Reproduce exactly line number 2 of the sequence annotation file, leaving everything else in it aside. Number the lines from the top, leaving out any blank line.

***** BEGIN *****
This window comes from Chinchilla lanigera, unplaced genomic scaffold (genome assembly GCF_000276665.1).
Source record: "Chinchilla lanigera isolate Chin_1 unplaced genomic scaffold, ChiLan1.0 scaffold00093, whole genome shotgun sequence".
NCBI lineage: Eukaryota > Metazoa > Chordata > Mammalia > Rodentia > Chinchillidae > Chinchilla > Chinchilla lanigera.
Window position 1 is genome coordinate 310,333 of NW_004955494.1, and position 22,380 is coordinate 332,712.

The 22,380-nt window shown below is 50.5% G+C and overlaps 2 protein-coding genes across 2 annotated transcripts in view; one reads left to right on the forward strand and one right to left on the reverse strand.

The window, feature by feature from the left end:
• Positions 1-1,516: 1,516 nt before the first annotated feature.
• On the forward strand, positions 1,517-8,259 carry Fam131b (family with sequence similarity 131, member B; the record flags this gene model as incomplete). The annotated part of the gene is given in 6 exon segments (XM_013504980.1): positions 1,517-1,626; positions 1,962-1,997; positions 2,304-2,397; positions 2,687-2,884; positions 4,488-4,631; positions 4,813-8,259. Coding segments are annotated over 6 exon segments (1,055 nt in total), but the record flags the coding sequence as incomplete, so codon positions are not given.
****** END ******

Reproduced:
Source record: "Chinchilla lanigera isolate Chin_1 unplaced genomic scaffold, ChiLan1.0 scaffold00093, whole genome shotgun sequence".